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Crimean-Congo Hemorrhagic Virus - Structural biology results for future vaccines and treatments


Crimean-Congo hemorrhagic fever (CCHF) takes its name from a first description of this disease in Crimea in 1944, among Soviet soldiers, and then in Congo in 1956. Transmitted to humans by a tick bite, or by direct contact with bodily fluids of an infected animal or person, it is fatal in 10 to 40% of cases.

An international team of researchers has provided new information on the structure of CCHF virus antibodies and the mechanism of protection against this virus. Their results are based on experiments conducted at three synchrotrons, APS (USA), ESRF (Grenoble) and on the PROXIMA-2A beamline at SOLEIL. The results are published in the journal Science.

Infection by the CCHF virus first causes fever, headache, muscle pain... Then, the illness progresses into a hemorrhagic phase, which is fatal in 10 to 40% of cases. The WHO currently has a list of 10 diseases prioritized for research and development within emergency contexts. On this list is the CCHF virus, which is endemic in Eastern Europe, Asia, Africa and the Middle East. However, with global warming impacting on animal habitats and migratory patterns, this virus could infiltrate new regions where it previously didn’t exist. Recent cases in Spain, Italy and the UK are thought to have originated from ticks transported by birds. Thus, CCHF poses a substantial threat in transitioning from a regional endemic to the next global pandemic.

Very little is known about the structure of CCHFV-directed antibodies, and the mechanism that the body uses to neutralize the virus. This presents a significant barrier to the development of life-saving medical treatments and vaccines for communities where CCHF virus is endemic.

Specifically, it is known that the CCHF virus infects host cells through glycoproteins Gc and Gn, which undergo conformational changes upon fusion to the host cell membrane. Yet it is not known how the most potent CCHFV antibodies, ADI-36121 and ADI-37801, neutralize the virus. Using X-ray diffraction data, the team of scientists was able to solve the 3D structures of post-fusion Gc and pre-fusion Gc bound to the antigen-binding fragments of ADI-36121 and ADI-37801 ; see Figure 1 : The 3D structure of the trimeric post-fusion form of the protein (B) was obtained using X-ray diffraction measurements performed at the ESRF (ID23-1 beamline) and SOLEIL (PROXIMA-2A beamline) ; the structure of the antibody complex (C) was obtained using X-ray diffraction measurements performed at the APS (19-ID-D beamline).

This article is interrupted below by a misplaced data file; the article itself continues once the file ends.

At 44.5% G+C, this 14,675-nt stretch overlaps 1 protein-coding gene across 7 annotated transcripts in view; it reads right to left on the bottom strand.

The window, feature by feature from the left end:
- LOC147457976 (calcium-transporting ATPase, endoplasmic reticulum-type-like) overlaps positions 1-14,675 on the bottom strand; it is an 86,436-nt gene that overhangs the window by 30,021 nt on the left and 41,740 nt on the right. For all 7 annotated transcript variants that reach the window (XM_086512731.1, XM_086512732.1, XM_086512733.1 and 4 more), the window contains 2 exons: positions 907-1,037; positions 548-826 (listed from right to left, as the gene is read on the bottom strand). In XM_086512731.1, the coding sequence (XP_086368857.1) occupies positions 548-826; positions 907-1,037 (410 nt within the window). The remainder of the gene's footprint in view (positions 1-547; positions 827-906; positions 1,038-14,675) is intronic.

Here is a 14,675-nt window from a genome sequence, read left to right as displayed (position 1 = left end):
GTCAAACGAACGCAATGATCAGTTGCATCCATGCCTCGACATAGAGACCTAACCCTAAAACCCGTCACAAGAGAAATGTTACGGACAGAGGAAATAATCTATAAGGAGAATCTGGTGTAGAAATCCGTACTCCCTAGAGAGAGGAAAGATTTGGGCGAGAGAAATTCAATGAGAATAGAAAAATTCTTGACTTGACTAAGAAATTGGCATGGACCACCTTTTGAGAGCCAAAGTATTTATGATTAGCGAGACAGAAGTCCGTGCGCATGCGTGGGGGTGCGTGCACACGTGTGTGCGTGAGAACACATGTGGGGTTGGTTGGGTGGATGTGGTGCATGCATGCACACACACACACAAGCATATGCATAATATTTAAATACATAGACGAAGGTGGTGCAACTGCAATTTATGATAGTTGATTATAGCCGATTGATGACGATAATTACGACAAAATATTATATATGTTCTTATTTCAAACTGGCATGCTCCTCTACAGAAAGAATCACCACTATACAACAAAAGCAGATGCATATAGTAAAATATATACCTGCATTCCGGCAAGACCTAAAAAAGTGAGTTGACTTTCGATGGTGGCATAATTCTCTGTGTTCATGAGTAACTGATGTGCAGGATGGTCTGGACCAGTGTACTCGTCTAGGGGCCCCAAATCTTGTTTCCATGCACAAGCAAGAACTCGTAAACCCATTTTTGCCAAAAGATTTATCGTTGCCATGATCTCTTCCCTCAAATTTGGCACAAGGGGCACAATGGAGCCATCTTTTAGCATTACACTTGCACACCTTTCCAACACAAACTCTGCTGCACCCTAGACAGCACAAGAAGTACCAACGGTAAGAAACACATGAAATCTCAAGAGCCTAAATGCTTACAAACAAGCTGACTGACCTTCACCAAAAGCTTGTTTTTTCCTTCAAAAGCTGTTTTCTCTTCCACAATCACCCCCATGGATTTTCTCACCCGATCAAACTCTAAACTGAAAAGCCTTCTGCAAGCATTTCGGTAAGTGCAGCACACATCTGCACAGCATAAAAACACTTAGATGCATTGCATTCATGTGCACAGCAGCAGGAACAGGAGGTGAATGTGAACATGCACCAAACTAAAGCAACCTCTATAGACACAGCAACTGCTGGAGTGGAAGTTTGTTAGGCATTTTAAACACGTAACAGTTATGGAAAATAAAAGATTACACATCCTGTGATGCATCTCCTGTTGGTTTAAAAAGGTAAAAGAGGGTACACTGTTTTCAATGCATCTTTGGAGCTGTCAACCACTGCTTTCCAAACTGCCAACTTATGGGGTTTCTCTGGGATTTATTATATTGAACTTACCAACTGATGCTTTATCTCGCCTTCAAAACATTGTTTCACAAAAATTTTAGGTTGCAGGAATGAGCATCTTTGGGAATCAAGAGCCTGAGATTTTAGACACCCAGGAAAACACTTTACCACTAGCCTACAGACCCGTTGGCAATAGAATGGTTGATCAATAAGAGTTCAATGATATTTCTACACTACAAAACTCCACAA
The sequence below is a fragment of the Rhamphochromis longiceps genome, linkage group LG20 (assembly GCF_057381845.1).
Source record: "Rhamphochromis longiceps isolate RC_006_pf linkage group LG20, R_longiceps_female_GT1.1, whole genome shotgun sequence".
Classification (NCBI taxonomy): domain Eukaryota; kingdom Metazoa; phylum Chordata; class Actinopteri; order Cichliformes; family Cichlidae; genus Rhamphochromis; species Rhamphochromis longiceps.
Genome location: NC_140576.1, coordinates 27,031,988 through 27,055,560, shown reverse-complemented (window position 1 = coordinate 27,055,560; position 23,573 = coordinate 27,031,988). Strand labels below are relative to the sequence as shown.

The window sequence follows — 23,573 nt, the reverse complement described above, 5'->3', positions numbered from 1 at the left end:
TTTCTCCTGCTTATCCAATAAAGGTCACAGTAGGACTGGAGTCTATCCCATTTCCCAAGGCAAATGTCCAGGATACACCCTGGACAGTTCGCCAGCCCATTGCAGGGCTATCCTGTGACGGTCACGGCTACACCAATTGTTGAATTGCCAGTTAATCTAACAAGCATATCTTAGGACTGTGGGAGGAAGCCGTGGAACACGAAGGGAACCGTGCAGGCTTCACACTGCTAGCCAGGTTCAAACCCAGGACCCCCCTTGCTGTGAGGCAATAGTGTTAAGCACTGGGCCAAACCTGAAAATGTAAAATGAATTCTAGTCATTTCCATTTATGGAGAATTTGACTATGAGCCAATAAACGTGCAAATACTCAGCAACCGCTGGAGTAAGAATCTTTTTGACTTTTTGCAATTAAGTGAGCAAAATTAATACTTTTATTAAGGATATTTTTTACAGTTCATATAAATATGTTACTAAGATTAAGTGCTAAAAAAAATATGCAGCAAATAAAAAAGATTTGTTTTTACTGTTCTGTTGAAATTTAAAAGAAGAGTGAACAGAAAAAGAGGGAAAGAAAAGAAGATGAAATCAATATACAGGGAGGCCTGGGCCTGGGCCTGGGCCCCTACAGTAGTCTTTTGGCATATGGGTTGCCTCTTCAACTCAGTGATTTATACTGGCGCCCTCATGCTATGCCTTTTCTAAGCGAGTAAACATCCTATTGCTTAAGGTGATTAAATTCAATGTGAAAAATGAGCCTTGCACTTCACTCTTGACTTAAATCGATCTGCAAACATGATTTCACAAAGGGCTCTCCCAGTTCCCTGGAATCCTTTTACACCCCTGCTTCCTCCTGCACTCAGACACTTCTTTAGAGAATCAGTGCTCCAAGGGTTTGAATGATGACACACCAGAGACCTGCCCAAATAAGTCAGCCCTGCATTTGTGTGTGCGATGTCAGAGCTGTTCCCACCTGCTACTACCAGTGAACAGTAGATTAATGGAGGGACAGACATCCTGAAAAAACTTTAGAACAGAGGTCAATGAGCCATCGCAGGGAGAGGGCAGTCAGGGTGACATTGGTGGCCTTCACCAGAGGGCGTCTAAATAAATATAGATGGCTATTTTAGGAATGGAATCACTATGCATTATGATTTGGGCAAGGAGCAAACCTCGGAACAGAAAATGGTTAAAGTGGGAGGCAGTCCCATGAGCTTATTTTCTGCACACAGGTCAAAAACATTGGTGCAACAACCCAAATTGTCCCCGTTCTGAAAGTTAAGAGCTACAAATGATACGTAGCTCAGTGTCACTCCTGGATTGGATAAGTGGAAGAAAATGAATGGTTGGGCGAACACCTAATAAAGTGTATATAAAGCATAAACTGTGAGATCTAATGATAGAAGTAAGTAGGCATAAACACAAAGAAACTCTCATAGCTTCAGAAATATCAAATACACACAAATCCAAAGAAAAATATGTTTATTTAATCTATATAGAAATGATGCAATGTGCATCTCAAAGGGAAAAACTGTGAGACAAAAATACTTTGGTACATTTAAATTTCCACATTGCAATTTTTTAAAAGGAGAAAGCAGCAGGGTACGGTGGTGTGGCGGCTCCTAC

Figure 1

© A. K. Mishra et al., Science 375, 104 (2022)

A – Mechanism of CCHFV membrane fusion proteins

B - X-ray structure of the CCHFV Gc ectodomain in the postfusion conformation. The front protomer is colored according to domain (cf A), and the trimer axis is shown in light blue.

C - X-ray structure of the CCHFV Gc monomer in complex with the ADI-37801 Fab (Fragment antigen binding). HC, heavy peptidic chain; LC, light chain.

Uniquely, their results clearly show the two antibodies working synergistically to prevent Gc-driven membrane fusion by blocking glycoprotein conformational changes.

Although more insights are needed to develop therapeutics and vaccines for limiting and preventing the spread of CCHFV, this research provides fundamental insights for the basic reactivity needed for vaccine discovery and development. Due to the fact that CCHFV is already endemic around the world and has a significant impact on human life, we should be directing resources towards the development of vaccines for this disease today. In fact, some pharmaceutical companies, like Moderna, are currently exploring CCHFV vaccines for clinical trials.